During maths class last semester this integral came up in the course of discussion and my lecturer gave a quick outline of how to solve it but I didn't grasp it at the time and we moved on. I'd like to know how to do it though! The integral is:(adsbygoogle = window.adsbygoogle || []).push({});

[itex]\int sin^{2}(x)[/itex]

The next step was:

[itex]\int sin(x).(-cos(x)')[/itex]

where [itex]-cos(x)'[/itex] denotes the derivative of [itex]-cos(x)[/itex] and the implication was that [itex]sin^{2}(x)[/itex] is the result of applying the chain rule to whatever compound function it is the derivative of. I can't remember the result but further steps were skipped and he jumped straight to the answer at this point.

I'm not sure how to proceed here, because the chain rule implies that [itex]\frac{dy}{dx} f(g(x)) = f'(g(x) . g'(x)[/itex], and in my example [itex]g(x) = x[/itex] and [itex]g'(x) = 1[/itex] which doesn't help me end up with [itex]sin(x)[/itex] as required.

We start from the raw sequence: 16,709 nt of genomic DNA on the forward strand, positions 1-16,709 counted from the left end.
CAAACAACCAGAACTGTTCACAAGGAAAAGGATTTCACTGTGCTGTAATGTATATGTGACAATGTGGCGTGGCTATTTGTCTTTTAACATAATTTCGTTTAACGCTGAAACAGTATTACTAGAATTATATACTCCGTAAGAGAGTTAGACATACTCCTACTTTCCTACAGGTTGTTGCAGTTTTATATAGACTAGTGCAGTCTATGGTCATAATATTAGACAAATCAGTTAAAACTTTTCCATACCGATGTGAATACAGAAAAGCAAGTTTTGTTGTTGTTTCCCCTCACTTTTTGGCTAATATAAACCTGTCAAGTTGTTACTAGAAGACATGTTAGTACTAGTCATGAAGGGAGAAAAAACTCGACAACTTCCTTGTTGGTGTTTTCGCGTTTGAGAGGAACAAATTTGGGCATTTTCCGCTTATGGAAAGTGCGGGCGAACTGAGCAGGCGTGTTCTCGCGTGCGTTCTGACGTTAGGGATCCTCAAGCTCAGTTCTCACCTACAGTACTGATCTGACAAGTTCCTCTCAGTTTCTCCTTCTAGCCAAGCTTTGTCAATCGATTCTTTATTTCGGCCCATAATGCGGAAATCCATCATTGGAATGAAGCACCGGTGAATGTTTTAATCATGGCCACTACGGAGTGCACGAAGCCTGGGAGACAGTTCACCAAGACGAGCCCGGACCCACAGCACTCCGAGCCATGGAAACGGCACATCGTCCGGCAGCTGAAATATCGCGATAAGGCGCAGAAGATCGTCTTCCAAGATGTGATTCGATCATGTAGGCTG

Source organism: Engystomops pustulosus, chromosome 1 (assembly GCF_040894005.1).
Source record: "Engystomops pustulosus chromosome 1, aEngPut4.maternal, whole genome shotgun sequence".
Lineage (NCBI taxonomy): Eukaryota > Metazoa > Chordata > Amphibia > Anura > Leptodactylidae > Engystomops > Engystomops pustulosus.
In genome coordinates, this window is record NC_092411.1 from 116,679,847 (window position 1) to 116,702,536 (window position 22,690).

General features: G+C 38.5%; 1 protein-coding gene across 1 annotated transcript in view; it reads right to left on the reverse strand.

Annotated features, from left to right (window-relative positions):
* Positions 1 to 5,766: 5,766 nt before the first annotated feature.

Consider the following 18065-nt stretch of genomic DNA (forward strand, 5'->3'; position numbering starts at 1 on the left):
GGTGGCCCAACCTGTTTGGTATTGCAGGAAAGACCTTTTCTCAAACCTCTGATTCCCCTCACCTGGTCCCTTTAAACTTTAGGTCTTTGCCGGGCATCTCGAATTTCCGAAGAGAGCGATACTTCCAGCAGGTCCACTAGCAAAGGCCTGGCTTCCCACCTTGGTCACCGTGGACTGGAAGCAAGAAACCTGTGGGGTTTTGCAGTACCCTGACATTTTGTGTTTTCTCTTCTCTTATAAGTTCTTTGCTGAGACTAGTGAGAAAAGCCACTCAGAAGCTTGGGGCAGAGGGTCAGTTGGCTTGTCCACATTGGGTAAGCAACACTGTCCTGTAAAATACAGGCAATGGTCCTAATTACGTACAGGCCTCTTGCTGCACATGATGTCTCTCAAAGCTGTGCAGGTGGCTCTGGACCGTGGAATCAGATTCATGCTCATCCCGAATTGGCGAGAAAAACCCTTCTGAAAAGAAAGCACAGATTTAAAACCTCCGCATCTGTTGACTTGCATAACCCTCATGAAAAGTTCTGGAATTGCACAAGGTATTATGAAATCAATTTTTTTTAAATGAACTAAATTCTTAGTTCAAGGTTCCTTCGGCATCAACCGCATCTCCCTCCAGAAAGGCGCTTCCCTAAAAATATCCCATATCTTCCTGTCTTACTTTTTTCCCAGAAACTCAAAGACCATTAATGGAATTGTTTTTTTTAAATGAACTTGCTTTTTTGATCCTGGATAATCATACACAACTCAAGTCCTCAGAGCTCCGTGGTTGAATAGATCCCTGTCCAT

Could anyone poke me in the right direction to solve this? =)

**Physics Forums - The Fusion of Science and Community**

The friendliest, high quality science and math community on the planet! Everyone who loves science is here!

# Which method of integration for sin^2(x) dx

Loading...

Similar Threads - method integration sin^2 | Date |
---|---|

A Integral equations -- Picard method of succesive approximation | Nov 14, 2017 |

Substitution method for finding an integral's interval changes | Jun 8, 2015 |

How to determine inner and outer radii for 'Washer Method'? | May 18, 2015 |

Computing an integral -- any method | Apr 18, 2015 |

Question about substitution method in integration | Nov 26, 2014 |

**Physics Forums - The Fusion of Science and Community**